MOSCOW - Natalia Kournikova is a Russian art dealer who owns the Kournikova Gallery in Moscow. A pioneer in her field, she has a special interest in representing artists who left Russia after the Revolution and whose work in emigration is only now beginning to be fully recognised. Her most recent show entitled The Shuster Collection represents Russian Modernist masterpieces from the collection of the late Leningrad art connoisseur Solomon Shuster. I caught up with her in Moscow recently to discuss the exhibition.


What was your favourite piece in the exhibition?

As an art professional you cannot have just one favourite work in this collection. Endlessly wonderful are Boris Grigoriev’s Dushka, Niko Pirosmani’s Georgian with Tambourine, Leonid’s Chupyatov’s thrilling painting The Hunt. And you get a feeling of genuine aesthetic pleasure from Pavel Kuznetsov’s Central Asian works. It is difficult to distinguish the best from the best…

What drew you to Russian Modernist art from the Shuster Collection?

Solomon Shuster (1934-1995) was one of the most important collectors in Leningrad during the Soviet period. He was a cinematographer and art expert, he was a natural collector and he had a broad and discerning taste. What he liked most was Russian figurative Modernist art, which is a field I am personally most interested in.

How do you assess the importance of the Schuster collection?

His extensive collection could have become a private museum if the times in which he lived had been different and if he had lived longer.  In our show we have exhibited the most significant works from the collection by the top artists.


One of the best loved masterpieces in the Russian Museum is Ilya Mashkov’s Self Portrait with Petr Konchalovsky, which once belonged to Solomon Schuster and is now on temporary display in your exhibition. Can you tell us something about this incredible work?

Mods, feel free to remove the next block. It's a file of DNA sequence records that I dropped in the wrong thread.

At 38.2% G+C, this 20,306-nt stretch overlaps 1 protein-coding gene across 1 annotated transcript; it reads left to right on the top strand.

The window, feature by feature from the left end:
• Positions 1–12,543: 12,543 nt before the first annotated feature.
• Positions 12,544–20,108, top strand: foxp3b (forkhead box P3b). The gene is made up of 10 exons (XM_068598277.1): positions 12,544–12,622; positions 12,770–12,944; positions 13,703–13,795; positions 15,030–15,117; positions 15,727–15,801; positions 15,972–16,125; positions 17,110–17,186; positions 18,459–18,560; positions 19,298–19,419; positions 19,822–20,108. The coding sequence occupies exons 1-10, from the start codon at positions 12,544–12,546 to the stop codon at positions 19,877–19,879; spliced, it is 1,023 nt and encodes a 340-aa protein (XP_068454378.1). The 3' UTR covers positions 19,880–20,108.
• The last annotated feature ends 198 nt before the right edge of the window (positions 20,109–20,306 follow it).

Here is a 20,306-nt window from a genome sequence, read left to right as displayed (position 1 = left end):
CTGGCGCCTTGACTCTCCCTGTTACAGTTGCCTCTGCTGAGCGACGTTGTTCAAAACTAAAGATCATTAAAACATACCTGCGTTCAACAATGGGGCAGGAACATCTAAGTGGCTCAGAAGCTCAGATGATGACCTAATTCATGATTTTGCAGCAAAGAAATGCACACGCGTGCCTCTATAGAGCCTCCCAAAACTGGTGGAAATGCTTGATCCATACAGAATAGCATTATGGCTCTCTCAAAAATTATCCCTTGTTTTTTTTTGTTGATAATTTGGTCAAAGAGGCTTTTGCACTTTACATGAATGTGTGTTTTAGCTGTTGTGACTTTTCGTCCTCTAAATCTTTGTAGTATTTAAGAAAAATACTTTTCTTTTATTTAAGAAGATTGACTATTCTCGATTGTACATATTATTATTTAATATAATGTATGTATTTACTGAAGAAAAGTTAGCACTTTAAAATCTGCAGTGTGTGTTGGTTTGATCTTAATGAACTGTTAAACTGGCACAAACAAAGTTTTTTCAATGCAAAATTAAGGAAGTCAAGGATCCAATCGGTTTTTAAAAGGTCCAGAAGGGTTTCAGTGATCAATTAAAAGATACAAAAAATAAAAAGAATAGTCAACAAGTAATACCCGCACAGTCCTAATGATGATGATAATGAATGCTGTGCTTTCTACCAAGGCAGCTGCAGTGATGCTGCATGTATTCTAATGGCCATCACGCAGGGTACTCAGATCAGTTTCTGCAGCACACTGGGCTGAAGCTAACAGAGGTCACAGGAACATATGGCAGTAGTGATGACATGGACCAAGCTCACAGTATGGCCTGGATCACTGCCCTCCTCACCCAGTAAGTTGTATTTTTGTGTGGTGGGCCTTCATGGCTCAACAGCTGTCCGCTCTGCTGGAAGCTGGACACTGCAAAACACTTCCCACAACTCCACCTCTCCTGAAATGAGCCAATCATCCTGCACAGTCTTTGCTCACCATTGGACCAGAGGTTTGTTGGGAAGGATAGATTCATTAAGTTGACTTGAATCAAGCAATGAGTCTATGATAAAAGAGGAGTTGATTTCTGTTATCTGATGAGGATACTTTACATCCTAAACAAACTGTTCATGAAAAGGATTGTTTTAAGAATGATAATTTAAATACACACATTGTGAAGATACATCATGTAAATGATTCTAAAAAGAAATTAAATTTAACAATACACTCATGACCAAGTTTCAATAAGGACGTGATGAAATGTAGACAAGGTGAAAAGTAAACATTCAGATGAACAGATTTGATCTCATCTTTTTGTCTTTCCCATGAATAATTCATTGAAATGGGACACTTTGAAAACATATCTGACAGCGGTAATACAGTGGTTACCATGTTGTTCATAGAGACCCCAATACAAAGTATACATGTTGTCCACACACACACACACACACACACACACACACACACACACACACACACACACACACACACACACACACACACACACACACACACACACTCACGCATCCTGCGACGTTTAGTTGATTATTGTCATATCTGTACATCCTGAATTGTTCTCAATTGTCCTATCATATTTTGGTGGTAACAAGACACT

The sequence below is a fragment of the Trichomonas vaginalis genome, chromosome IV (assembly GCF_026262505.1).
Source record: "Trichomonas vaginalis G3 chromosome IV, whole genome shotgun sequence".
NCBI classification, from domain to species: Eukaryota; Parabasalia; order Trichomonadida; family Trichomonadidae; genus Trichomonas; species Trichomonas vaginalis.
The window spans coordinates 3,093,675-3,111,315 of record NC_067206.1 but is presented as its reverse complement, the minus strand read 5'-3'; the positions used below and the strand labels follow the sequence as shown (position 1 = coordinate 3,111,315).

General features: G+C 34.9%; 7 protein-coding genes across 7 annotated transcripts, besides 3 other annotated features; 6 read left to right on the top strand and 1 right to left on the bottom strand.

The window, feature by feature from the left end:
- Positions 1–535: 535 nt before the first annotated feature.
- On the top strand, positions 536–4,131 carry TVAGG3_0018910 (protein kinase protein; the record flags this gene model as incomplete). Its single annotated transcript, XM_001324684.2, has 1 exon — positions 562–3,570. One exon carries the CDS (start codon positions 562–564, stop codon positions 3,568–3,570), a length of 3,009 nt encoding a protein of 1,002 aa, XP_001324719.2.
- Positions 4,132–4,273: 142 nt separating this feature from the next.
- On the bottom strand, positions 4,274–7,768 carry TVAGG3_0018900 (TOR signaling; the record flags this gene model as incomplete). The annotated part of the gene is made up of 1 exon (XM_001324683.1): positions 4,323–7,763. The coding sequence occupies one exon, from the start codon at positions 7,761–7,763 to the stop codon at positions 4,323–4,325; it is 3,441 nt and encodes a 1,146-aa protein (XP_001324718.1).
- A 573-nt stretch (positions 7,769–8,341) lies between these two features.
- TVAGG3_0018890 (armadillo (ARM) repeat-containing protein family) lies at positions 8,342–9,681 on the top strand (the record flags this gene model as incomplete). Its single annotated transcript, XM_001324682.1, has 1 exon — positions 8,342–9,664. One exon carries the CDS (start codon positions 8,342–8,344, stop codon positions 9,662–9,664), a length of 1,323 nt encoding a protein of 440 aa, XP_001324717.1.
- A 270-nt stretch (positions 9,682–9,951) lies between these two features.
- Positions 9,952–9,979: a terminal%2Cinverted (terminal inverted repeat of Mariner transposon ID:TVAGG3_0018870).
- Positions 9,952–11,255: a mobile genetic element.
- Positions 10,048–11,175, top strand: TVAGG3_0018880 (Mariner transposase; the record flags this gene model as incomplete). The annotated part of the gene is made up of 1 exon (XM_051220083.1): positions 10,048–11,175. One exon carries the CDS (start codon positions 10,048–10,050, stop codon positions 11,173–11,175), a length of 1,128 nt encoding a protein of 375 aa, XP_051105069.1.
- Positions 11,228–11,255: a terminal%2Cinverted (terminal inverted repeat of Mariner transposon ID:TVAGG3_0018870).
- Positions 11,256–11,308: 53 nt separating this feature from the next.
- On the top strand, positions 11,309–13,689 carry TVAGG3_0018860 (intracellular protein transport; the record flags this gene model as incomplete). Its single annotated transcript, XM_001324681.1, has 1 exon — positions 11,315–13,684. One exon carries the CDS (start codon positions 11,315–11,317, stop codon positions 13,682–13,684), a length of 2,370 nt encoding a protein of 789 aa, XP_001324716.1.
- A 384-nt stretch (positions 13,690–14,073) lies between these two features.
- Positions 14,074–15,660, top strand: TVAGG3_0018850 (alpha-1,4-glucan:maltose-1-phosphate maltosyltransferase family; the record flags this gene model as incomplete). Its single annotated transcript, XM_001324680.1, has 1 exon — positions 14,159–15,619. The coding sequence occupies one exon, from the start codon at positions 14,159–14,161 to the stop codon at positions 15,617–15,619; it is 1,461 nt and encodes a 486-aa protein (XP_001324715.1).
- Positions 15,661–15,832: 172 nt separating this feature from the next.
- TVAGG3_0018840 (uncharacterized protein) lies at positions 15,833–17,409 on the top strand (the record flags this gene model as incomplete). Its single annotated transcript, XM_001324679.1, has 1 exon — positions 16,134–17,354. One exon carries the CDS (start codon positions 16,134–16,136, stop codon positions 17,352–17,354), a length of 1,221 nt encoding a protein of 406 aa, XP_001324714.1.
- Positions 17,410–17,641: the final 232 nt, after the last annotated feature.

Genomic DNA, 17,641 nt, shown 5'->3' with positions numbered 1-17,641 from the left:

This work was loaned to us by the Russian Museum (the work was for a long time in the collection of Solomon Shuster and only in 1982 did it enter the museum collection). It is one of the most popular masterpieces by the so-called Jack of Diamonds artists, who were an avant-garde group formed in Moscow. Today it is a respected classic of art from the beginning of the 20th century, but when it was at the first exhibition of the Jack of Diamonds group in 1910 it was among the most controversial works. Even Olga Vasilievna, the wife of Petr Konchalovsky, wanted to distance herself from the scandal and asked to have her portrait and that of Mashkov’s wife’s overpainted. The two oval portraits hanging on the wall behind the two muscular artists were humorously repainted as still lifes, only leaving a small trace of the original sitters.

How are Russian tastes in collecting evolving and what are Russian collectors looking to collect today?

The Russian market for Modernist art suffers from a lack of property. On one hand this creates even more interest in these rare works, on the other it stops new art connoisseurs and collectors from buying them and means they have to look at them from the side. For a long time I have thought that it is worth looking at lesser-known artists of this epoch.  There was a flowering of Russian culture in the first third of the 20th century and there were many great talents that the Soviet regime did not allow to shine through.  In our exhibition we have shown the best-known and most famous works from the Shuster collection, but his collecting interests stretched far wider than this. There are a few not so well known names which Shuster’s aesthetic eye chose which have now become better known or are becoming established in art history and in the art market.